• Maximum pressure is the maximum air pressure your tire can have to perform. You’ll find this number on the tires, and it’s expressed in pounds per square inch, or PSI. You should not inflate the tire until this point.
  • Operating pressure is the number established by your car manufacturer that’s the ideal pressure for an optimal driving experience. You’ll find this number on the tire sticker on your car door, and it’s also in your car’s owner’s manual.

Maximum pressure is much higher than operating pressure, usually, a number that’s over 40 in passenger vehicles. Operating pressure, on the other hand, tends to be between 30 and 35. If you fill the tire over that point, you’ll be driving around on overinflated tires.

Important: If you’re carrying cargo or more people than usual, add a couple more PSIs of pressure to your tires. Especially when transporting a heavy load for longer distances, you’ll need a bit of extra to offset the weight.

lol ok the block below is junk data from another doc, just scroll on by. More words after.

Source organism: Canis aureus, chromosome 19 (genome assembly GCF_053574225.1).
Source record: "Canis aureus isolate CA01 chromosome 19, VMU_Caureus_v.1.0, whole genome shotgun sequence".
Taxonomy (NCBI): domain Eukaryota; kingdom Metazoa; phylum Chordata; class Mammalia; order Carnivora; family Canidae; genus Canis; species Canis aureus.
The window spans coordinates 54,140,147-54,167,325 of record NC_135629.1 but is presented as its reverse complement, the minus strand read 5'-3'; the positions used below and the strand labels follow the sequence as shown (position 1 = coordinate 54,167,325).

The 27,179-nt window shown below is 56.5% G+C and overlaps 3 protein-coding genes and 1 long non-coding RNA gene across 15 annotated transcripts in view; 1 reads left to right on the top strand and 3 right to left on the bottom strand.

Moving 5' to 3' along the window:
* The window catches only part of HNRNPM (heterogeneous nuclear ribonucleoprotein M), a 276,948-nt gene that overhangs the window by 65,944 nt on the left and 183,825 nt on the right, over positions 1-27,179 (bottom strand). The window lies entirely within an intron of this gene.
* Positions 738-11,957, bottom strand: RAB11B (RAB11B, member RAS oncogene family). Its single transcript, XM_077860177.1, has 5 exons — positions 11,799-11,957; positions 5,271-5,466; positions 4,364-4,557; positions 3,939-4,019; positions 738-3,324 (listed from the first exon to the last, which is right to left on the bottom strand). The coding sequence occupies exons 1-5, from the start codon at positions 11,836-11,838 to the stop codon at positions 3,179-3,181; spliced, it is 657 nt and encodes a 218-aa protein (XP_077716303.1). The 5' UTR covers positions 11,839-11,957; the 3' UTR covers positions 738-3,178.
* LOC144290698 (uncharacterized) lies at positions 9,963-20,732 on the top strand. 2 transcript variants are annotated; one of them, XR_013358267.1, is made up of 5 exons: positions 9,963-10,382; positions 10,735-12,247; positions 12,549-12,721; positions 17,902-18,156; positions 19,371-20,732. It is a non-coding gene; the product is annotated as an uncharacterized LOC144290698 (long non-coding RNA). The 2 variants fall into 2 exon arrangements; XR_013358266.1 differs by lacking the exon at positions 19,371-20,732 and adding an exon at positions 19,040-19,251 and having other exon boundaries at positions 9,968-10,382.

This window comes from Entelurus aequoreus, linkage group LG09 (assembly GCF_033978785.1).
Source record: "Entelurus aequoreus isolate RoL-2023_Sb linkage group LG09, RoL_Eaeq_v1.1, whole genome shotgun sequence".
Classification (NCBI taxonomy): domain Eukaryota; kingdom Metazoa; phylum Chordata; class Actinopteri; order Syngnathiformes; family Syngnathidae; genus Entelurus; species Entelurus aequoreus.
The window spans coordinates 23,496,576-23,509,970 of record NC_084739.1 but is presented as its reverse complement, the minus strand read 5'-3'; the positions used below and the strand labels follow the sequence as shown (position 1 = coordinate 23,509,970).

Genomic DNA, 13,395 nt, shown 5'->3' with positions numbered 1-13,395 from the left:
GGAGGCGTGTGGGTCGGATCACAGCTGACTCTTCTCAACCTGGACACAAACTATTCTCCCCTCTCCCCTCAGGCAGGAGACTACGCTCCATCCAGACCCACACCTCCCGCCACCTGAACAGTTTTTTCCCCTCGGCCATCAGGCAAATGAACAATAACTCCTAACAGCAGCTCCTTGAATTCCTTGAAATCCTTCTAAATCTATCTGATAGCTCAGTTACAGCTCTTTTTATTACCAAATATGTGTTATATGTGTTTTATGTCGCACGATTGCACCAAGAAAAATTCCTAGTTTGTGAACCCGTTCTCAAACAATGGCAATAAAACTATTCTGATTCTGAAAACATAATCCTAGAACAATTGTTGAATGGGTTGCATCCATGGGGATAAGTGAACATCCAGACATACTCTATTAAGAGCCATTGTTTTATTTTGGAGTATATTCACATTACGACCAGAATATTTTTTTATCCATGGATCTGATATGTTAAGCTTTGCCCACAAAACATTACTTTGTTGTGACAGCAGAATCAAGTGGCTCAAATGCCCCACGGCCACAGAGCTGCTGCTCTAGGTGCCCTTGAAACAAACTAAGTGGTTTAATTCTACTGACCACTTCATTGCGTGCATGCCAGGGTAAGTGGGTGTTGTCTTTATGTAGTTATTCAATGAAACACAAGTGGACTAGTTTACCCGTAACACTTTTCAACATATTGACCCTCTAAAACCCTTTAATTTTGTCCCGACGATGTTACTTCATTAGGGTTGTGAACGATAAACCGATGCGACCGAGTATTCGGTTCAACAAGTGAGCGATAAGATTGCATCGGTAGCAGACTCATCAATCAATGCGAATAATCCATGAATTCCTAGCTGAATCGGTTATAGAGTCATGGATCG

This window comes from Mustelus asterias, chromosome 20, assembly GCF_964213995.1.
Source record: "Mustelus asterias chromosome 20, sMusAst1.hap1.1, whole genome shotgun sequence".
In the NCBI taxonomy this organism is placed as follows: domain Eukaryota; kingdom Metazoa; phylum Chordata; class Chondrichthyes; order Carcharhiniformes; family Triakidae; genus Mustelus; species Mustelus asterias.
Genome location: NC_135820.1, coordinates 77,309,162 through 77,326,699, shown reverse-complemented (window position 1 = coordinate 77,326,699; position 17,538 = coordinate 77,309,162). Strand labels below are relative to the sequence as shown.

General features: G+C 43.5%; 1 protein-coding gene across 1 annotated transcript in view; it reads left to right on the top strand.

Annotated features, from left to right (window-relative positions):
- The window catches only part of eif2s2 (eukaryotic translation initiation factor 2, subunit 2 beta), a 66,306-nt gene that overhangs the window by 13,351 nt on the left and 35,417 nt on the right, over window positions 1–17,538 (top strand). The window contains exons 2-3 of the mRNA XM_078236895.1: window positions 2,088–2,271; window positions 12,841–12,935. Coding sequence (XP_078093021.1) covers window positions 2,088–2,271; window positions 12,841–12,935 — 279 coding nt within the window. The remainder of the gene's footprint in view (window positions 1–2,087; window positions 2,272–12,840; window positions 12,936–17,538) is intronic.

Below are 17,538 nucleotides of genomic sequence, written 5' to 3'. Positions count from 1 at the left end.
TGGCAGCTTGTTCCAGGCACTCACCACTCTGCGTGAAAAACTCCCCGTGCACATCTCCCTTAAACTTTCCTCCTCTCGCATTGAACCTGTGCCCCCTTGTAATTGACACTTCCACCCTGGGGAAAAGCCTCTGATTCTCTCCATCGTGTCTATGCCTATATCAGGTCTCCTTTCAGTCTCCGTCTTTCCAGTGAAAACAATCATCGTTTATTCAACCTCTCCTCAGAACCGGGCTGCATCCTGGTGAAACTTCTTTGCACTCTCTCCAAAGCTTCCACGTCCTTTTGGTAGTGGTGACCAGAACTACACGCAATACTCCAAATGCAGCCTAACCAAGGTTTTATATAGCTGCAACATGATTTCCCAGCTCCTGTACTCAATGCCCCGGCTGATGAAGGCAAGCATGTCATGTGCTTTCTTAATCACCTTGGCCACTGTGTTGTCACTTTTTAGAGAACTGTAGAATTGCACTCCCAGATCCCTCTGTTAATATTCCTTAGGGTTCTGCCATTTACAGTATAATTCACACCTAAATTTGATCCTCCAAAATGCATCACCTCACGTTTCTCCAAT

Here are a couple of techniques to tell if you’ve got the right amount of pressure in your tires.

By Feel

You can test air pressure by pushing hard at the tire and seeing how it feels against your hand. If it doesn’t have any give but instead feels hard as a rock, you should have enough air. If the tire sinks a bit when you push the tire, your tire is low on pressure.

The problem with this technique is that you won’t know if your tire is overinflated.

By Eye

It’s relatively easy to spot a tire with very low pressure: it will look flat against the ground. However, if you’re just a bit lower on air, the difference won’t be as clear, and it will require a trained eye to spot any problems.